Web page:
The first thing that makes the visit easier is the opening times, 10am - 5pm EVERY day. Dead easy, dead straight forward. Kelvingrove Art Gallery is one of Glasgow's few museums still open every day, but even then a clutch of confused tourists can be found there every Friday and Sunday morning as the place doesn't open until 11am as they trim costs. The Fascinating Mummies exhibition is sadly a pay at the door event, which for my family of 5 means it costs over £30 to see which obviously means a lot of people are just flatly excluded, but there you go, that's the way of the world these days, isn't it.
The exhibition itself is excellent, good artefacts, informative displays, no silly audio tours or dumbed down nonsense, the interactive stuff all worked and it was enjoyed by a 5 year old and her parents. A good time was had by all. It is housed in a museum which feels like a National Museum, and you walk about with a smile on your face. I've been here twice now since it was done up and feel the refurbishment is absolutely spot on. We did "exit through the gift shop", which was full of just the right level of tat we were after to be taken into school next week (see pic) and we had a look around their free Egyptian displays too which is of a similar high quality.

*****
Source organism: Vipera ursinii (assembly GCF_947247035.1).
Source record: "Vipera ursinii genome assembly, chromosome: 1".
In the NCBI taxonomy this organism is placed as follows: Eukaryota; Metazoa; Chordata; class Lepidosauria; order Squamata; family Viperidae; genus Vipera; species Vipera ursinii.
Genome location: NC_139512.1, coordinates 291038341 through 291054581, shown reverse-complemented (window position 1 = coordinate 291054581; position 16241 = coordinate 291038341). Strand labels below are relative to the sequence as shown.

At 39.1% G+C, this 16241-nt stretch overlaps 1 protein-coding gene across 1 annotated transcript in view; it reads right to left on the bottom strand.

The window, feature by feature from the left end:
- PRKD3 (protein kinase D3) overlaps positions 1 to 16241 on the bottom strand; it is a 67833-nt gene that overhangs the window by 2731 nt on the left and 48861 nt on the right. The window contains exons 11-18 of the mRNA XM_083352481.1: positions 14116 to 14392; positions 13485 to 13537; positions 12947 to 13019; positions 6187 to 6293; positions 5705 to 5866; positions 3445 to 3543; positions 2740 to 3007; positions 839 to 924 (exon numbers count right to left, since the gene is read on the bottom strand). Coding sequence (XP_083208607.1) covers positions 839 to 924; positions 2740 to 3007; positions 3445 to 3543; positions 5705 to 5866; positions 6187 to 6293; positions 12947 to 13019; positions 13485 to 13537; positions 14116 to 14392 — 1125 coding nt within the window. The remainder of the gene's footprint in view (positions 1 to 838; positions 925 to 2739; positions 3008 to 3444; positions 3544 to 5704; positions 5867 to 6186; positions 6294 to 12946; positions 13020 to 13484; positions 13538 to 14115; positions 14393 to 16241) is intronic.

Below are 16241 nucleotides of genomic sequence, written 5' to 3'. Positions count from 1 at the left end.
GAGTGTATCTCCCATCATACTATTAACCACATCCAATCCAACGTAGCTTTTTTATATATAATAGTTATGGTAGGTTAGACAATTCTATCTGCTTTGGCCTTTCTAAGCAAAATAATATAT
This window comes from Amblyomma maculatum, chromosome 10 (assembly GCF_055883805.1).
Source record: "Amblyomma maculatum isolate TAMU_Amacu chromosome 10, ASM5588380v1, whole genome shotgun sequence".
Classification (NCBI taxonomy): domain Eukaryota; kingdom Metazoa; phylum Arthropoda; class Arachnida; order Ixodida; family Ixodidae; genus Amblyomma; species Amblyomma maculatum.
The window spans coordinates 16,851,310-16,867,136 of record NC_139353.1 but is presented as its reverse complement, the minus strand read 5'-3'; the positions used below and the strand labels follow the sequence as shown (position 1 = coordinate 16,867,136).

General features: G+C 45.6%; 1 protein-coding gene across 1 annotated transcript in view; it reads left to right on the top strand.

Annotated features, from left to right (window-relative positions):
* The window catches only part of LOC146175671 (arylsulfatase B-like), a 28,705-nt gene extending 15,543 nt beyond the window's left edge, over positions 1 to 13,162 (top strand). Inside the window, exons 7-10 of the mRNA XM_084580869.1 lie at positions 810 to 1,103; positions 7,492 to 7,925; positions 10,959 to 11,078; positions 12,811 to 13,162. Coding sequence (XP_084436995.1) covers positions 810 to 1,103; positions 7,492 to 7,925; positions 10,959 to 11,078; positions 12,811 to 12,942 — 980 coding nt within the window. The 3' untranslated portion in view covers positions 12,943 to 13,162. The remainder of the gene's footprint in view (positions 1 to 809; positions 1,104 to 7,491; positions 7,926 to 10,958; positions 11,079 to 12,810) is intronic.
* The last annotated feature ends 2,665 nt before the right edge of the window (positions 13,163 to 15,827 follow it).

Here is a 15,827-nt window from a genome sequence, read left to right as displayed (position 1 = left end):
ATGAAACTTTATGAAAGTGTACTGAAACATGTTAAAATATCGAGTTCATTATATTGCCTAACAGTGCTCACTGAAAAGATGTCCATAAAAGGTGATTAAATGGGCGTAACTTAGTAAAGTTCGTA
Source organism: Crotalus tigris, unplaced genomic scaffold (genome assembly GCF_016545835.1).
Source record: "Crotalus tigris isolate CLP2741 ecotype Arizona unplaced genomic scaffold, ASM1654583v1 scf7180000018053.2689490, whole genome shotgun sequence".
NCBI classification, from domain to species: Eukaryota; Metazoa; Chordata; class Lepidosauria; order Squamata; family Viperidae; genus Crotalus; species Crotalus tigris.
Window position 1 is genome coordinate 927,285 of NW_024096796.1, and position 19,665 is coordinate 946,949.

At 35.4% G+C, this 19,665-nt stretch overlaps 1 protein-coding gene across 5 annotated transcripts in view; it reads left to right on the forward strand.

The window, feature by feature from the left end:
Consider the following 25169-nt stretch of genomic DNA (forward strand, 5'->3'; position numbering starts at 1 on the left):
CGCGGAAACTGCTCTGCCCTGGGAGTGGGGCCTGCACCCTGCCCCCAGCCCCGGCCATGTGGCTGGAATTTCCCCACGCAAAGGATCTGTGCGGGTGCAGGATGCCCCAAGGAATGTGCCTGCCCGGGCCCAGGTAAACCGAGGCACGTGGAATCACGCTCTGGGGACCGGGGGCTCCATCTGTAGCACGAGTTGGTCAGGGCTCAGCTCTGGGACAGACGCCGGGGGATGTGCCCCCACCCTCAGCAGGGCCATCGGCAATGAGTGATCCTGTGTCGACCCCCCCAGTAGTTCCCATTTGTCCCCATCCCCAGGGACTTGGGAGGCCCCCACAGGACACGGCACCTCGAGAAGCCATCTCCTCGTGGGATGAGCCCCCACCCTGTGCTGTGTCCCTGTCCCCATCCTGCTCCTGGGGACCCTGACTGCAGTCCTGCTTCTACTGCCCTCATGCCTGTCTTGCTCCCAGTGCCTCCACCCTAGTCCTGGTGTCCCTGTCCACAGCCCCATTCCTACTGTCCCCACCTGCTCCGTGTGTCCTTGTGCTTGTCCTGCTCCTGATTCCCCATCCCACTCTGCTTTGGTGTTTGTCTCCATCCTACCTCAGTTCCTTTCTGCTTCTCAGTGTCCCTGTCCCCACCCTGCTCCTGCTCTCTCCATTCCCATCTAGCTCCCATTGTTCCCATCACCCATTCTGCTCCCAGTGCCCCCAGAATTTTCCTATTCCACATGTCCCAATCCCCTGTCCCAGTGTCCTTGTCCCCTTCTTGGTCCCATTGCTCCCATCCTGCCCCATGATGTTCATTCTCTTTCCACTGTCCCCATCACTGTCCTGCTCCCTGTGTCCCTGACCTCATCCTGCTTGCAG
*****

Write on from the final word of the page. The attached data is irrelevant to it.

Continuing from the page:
Then we went to the recently re-opened Scottish National Portrait Gallery. As has been widely reported the building is the star. We ooh-ed and aah-ed in the main hall (see below)
...we played in the big glass lift and I'd have liked to have enjoyed the cafe, but the children balked at the idea once they'd seen rows of quiche and rocket salad type offerings. I know it has only just opened, but there was loads of staff and all the computers worked, etc. Glasgow just does not seem to have the same level of upkeep. Surely the recent theft of a sculpture at Kelvingrove is a warning that they are just cutting corners too far.
Anyway, next stop a run out to the Scottish National Gallery of Modern Art, which is largely given over at present to the Sculpture Show, which I loved. Again, plenty of staff evident in all the rooms.
The kids enjoyed it too and the oldest two (aged 9 and 12) sat for half an hour hypnotised by a video of a kinetic sculpture by Peter Fischli and David Weiss. Then a quick trot across the road to see the FCB Caddell exhibition before it closes in a couple of weeks, which would have cost us a ridiculous £29 to see if we hadn't blagged someone elses free tickets (thanks @grannygrandad ).
Next stop back onto the M8, to get home to Glasgow. We'd had a great day out, the sunset ahead of us all the way was beautiful, Johnny Cash was on the cd player. It makes me sad seeing the way Glasgow City Council are letting their museums crumble, stuff get stolen, roof leaks eg Burrell, people missing out on seeing things because museums are closed to save money. I don't know enough about it to know what causes the difference, but the Edinburgh museums appear to be in rude health compared with their west coast cousins. Does National Gallery status funding make the difference? If so it needs spread about. Glasgow clearly also needs to realise that this is not something it is doing successfully on the cheap.